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National Osteoporosis Foundation


Cape Town, April 2005 - The National Osteoporosis Foundation of South Africa (NOFSA) has today announced plans to launch a newly patented licensing programme in the form of a certification mark. Producers and manufacturers of calcium supplements, dairy products and other products as well as services deemed worthy enough of combating osteoporosis, will be invited to display the NOFSA Certification Mark on all marketing collateral as well as packaging after a rigorous testing and scientific trials by the Foundation. To date pharmaceutical giants, Novartis created in 1996 from the merger of the Swiss companies Ciba-Geigy and Sandoz, as well Pharma Natura, which specialises in the manufacture of mineral supplements, have confirmed their intention to participate.

Osteoporosis is a disease in which the density and quality of bones are reduced, causing the skeleton to become weak and increasing the risk of fracture, particularly of the spine, pelvis, wrist and hip. NOFSA CEO, Tereza Hough says that education is vital in preventing this irreversible condition as certain vitamins and minerals could help prevent it. Often referred to as the silent killer, the certification mark will act as a constant reminder to consumers that this disease is preventable.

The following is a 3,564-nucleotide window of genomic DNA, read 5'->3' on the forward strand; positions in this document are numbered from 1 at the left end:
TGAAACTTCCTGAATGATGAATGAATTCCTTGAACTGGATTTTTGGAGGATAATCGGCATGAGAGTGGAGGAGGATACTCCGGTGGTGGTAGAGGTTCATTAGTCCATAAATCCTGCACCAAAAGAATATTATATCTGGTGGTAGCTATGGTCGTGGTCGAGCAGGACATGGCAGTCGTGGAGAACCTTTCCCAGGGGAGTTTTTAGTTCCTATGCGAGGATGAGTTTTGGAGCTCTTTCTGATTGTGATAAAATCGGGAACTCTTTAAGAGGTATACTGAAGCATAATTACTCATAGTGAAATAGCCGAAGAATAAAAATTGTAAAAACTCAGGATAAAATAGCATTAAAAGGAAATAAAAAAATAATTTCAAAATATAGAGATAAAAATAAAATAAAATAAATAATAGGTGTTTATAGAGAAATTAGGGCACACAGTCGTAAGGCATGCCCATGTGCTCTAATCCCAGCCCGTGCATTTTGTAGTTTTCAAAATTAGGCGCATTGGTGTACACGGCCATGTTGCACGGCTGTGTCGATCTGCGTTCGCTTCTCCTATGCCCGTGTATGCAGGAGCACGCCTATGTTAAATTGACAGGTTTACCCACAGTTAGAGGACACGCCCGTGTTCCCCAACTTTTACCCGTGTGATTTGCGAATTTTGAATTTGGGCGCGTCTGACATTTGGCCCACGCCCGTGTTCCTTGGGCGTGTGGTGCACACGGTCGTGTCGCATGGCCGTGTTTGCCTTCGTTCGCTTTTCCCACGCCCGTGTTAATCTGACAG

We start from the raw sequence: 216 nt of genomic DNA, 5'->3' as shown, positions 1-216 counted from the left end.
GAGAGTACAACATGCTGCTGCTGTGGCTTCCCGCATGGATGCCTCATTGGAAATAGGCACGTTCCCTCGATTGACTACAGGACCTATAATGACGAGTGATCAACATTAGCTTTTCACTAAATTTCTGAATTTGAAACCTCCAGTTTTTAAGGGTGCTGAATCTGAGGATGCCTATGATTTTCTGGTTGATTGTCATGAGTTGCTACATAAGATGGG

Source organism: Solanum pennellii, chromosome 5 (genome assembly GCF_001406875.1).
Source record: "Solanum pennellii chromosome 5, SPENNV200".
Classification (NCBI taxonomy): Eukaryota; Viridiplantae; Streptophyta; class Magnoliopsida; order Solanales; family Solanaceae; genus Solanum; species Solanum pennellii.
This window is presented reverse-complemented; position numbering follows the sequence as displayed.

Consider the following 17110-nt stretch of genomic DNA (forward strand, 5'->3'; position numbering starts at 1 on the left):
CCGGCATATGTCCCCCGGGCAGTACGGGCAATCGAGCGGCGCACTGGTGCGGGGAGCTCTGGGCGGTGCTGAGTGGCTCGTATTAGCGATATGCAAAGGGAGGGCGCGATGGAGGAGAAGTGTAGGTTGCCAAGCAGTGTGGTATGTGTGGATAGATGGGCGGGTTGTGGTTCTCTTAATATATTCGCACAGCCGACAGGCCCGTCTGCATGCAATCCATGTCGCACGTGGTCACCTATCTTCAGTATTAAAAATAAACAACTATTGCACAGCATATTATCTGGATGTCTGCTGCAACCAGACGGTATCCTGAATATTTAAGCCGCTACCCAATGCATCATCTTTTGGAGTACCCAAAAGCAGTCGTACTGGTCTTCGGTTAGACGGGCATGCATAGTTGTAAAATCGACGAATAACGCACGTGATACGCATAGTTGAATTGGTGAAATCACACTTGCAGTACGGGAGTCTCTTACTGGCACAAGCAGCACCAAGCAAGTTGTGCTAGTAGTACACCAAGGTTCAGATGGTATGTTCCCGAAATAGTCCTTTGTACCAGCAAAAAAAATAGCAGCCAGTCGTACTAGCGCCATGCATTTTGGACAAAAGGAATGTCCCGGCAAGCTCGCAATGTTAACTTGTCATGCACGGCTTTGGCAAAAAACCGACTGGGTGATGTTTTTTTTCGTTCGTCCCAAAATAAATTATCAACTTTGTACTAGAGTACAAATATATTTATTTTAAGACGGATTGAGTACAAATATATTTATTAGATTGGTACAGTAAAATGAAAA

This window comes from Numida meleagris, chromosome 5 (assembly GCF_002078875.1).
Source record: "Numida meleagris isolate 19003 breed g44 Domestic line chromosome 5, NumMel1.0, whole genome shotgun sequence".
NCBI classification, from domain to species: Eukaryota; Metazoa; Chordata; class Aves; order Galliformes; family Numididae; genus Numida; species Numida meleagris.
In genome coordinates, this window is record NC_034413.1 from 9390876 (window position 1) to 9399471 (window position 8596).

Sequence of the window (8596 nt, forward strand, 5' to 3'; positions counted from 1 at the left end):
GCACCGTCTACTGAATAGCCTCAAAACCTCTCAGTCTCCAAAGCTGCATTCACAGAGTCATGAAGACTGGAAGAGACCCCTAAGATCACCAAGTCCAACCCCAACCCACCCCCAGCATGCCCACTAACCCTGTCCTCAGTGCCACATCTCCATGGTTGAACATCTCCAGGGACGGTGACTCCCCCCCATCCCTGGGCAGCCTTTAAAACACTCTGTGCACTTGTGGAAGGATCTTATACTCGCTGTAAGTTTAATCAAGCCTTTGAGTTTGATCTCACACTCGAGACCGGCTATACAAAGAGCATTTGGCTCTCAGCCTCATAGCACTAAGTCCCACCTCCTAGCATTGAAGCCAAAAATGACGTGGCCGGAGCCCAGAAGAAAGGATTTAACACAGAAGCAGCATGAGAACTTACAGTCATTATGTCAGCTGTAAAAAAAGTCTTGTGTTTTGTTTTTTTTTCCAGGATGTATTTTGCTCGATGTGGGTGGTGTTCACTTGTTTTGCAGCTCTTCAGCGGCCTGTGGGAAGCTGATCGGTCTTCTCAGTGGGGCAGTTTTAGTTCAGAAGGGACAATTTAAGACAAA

"Consumers are urged to keep a look out for the various products that are better for your health and have been approved by The National Osteoporosis Foundation to prevent this silent killer to which everyone is at risk. It is essential to take precautions early in life to prevent or at least slow down the complications of the disease, which take effect later in life," she said.

Hough said the National Osteoporosis Foundation of South Africa had dedicated many passionate years to communicate awareness around this silent disease that attacks the bones leaving them brittle and frail. Many are at risk - one out of four postmenopausal women and one out of eight men develop osteoporosis, and many people are still unaware of the critical effects that osteoporosis has on their bones and future.

"An adequate calcium intake is one of the important lifestyle factors that helps with the prevention and treatment of osteoporosis and one should ensure a calcium intake of about 1000mg per day" states Hough.

Hough said there was a misperception that osteoporosis was exclusively an elderly white woman's disease: "Osteoporosis is a silent killer, and although it does affect mostly old, white ladies, no ethnic group or age group is spared. Young people, especially those with eating disorders or hormonal problems, frequently develop osteoporosis and half of all hip fracture victims in this country are males!"

The National Osteoporosis Foundation of South Africa was established in 1993 and has grown to become the nation's leading voluntary health organisation solely dedicated to osteoporosis and bone health.

To help fight this preventable disease by endorsing the newly released certification mark, please contact The National Osteoporosis Foundation of South Africa on 021 - 931 7894 or for further information visit


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